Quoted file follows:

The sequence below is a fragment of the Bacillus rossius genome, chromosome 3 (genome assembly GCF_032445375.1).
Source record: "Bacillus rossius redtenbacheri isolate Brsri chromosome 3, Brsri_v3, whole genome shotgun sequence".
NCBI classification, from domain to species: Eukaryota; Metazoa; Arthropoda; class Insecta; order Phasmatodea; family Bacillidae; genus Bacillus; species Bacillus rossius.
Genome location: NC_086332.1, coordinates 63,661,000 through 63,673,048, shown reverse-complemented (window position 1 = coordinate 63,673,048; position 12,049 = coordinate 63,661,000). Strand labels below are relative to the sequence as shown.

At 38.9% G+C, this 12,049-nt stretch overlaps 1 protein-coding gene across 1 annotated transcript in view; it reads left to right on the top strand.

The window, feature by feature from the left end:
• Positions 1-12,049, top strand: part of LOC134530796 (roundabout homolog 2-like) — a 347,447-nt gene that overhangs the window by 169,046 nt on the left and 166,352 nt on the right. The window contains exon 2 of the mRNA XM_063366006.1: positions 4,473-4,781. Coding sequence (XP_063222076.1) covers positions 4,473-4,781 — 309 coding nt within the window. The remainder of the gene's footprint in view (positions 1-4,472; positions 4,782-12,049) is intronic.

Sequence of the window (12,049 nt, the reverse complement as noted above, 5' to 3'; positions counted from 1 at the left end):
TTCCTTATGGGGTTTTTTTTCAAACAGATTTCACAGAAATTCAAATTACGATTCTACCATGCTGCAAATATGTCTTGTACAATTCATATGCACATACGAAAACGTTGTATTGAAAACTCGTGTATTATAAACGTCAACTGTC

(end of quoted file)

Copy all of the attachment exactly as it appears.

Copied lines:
The sequence below is a fragment of the Bacillus rossius genome, chromosome 3 (genome assembly GCF_032445375.1).
Source record: "Bacillus rossius redtenbacheri isolate Brsri chromosome 3, Brsri_v3, whole genome shotgun sequence".
NCBI classification, from domain to species: Eukaryota; Metazoa; Arthropoda; class Insecta; order Phasmatodea; family Bacillidae; genus Bacillus; species Bacillus rossius.
Genome location: NC_086332.1, coordinates 63,661,000 through 63,673,048, shown reverse-complemented (window position 1 = coordinate 63,673,048; position 12,049 = coordinate 63,661,000). Strand labels below are relative to the sequence as shown.

At 38.9% G+C, this 12,049-nt stretch overlaps 1 protein-coding gene across 1 annotated transcript in view; it reads left to right on the top strand.

The window, feature by feature from the left end:
• Positions 1-12,049, top strand: part of LOC134530796 (roundabout homolog 2-like) — a 347,447-nt gene that overhangs the window by 169,046 nt on the left and 166,352 nt on the right. The window contains exon 2 of the mRNA XM_063366006.1: positions 4,473-4,781. Coding sequence (XP_063222076.1) covers positions 4,473-4,781 — 309 coding nt within the window. The remainder of the gene's footprint in view (positions 1-4,472; positions 4,782-12,049) is intronic.

Sequence of the window (12,049 nt, the reverse complement as noted above, 5' to 3'; positions counted from 1 at the left end):
TTCCTTATGGGGTTTTTTTTCAAACAGATTTCACAGAAATTCAAATTACGATTCTACCATGCTGCAAATATGTCTTGTACAATTCATATGCACATACGAAAACGTTGTATTGAAAACTCGTGTATTATAAACGTCAACTGTC